4. Once the dough has rested, cut ten slices from it. Take each slice and roll it out (again on a lighty floured work surface) to a round, very thin shape – it should be as thin as you can go (comparable to a strudel like dough). Place each rolled-out disk onto a floured clean kitchen towel and cover the disks with another towel so they do not dry out while your work on the rest. Proceed with the remaining dough until you have a total of 10 very thin dough disks.
  5. In the meantime, in a large enameled cast-iron pan, heat about 4in (10cm) of oil to 340°F to 360°F. 
  6. Very carefully place one dough round at a time into the hot oil and fry the dough until it puffs up and the beignet is light golden brown in color, about 1 to 2 minutes per side. NOTE: in order to create the 'creases' in the dough, you have to hold the dough down in the middle with a wooden spoon whilst turning the dough clockwise with another wooden spoon (it does take a bit of practice).
  7. Using a slotted spoon, transfer the beignet to a paper lined sheet and repeat with remaining dough.
  8. Dust with powdered sugar and serve at once.




Heiliggeistkrapfen

Zutaten
(für 10 Krapfen)
  • 250g Weizenmehl (Type 405), plus etwas für die Arbeitsfläche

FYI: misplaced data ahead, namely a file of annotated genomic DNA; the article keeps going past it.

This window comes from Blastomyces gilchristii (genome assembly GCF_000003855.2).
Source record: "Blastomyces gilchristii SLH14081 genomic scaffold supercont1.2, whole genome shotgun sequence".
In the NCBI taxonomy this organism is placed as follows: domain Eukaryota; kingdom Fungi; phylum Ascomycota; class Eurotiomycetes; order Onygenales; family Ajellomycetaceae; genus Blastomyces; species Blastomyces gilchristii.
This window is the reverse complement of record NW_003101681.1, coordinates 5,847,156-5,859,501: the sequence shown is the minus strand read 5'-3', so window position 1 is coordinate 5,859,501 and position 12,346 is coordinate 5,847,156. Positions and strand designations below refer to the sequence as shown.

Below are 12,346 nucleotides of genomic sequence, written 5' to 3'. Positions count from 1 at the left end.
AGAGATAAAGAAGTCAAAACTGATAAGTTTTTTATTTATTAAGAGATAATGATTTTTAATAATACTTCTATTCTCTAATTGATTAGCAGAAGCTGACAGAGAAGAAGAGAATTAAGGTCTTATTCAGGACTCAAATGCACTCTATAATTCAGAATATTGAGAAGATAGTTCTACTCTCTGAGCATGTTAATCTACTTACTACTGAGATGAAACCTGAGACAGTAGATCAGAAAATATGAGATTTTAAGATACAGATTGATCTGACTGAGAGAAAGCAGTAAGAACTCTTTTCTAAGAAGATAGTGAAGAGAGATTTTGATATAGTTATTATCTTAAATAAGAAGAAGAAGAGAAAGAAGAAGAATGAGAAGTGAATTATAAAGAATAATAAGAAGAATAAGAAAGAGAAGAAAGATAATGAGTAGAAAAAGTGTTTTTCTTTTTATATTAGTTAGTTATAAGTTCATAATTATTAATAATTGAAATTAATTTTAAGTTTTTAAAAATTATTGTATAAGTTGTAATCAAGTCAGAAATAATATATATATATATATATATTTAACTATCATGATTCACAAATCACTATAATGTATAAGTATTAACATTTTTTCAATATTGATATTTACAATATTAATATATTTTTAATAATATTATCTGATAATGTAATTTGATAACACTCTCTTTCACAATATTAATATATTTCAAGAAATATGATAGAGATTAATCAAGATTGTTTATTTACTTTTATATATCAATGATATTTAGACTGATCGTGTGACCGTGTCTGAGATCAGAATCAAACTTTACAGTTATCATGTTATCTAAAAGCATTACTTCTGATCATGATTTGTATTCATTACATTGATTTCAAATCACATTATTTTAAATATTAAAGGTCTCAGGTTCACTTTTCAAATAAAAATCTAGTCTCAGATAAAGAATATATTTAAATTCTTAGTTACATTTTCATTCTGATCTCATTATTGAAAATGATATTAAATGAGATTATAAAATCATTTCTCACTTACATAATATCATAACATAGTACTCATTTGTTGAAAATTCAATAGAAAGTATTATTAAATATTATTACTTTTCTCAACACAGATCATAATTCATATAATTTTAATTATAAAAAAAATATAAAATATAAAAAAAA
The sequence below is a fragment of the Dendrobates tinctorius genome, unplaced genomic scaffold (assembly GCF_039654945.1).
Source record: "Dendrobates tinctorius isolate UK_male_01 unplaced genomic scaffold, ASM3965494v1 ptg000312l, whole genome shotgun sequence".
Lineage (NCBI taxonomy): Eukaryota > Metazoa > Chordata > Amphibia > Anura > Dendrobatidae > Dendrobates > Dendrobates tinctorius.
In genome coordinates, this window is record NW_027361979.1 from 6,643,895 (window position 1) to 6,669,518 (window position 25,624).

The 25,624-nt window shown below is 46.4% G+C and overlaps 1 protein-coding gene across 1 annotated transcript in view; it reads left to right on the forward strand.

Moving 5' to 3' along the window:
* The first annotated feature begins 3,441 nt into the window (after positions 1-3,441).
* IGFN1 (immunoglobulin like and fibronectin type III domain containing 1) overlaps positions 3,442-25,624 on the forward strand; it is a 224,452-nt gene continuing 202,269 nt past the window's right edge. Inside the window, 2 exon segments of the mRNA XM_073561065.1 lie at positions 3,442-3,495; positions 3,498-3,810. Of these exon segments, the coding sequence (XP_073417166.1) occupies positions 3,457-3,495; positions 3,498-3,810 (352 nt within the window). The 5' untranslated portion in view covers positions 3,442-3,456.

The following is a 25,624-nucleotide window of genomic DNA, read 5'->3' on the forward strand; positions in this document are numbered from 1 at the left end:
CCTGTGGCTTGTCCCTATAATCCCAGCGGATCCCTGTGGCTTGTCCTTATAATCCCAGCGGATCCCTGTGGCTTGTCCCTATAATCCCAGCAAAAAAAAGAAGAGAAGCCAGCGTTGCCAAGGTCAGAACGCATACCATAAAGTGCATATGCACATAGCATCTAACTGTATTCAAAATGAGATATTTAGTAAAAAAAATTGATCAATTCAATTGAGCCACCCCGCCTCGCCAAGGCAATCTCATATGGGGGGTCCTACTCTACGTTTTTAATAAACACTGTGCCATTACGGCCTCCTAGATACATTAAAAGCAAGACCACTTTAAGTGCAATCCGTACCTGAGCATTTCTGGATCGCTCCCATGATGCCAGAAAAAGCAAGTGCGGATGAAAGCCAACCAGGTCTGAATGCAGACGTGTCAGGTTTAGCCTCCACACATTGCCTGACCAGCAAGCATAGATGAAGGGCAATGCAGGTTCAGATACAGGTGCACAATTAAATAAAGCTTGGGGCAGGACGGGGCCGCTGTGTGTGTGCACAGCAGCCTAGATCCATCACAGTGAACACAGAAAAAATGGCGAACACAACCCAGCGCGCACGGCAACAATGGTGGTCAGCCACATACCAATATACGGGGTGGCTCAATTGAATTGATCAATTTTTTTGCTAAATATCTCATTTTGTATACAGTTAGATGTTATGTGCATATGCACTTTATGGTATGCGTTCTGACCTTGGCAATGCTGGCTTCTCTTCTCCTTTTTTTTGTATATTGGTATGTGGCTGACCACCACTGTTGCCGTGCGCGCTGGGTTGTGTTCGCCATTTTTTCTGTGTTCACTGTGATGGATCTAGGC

• 1 Prise Salz, fein
  • ½ TL Anis, gemahlen 
  • 8g Bourbon Vanillezucker
  • 5 Eidotter (M), Bio- oder Freilandhaltung
  • 125ml Sahne (30%)
  • 1 EL Rum (oder Milch) optional
  • Pflanzenfett, Butterschmalz oder Öl zum Ausbacken
  • Puderzucker (nach Geschmack)

Zubereitung
  1. Für die Heiligengeistkrapfen das Mehl mit dem Salz, Anis und Vanillezucker vermengen.
  2. Die Eidotter mit der Sahne (und Rum) verrühren, zur Mehlmischung geben und alles zu einem glatten Teig verkneten.
  3. Das Ganze auf der Arbeitsfläche mit ein wenig Mehl zu einem glatten Teig kneten. Zu einer dicken Rolle formen, in Folie einwickeln und 1 Stunde ruhen lassen.
  4. Dann von der Rolle kleine Stücke abschneiden und diese zu hauchdünnen Kreisen ausrollen – der ausgerollte Teig sollte so dünn wie Strudelteig sein. Die Teigkreise auf ein bemehltes Küchentuch legen und jeweils abdecken bis der Teig verarbeitet ist.
  5. Inzwischen das Fett schmelzen lassen. Die Teigkreise ins auf ca. 160 °C (bis 170°) erhitzte Fett geben, mithilfe von zwei Holzlöffeln in die Teigkreise während des Backens Windungen hineindrehen, dann den Krapfen umdrehen und ca. 2 Minuten auch auf der zweiten Seite goldbraun backen – der Krapfen ist schnell ausgebacken und wird schnell zu dunkel.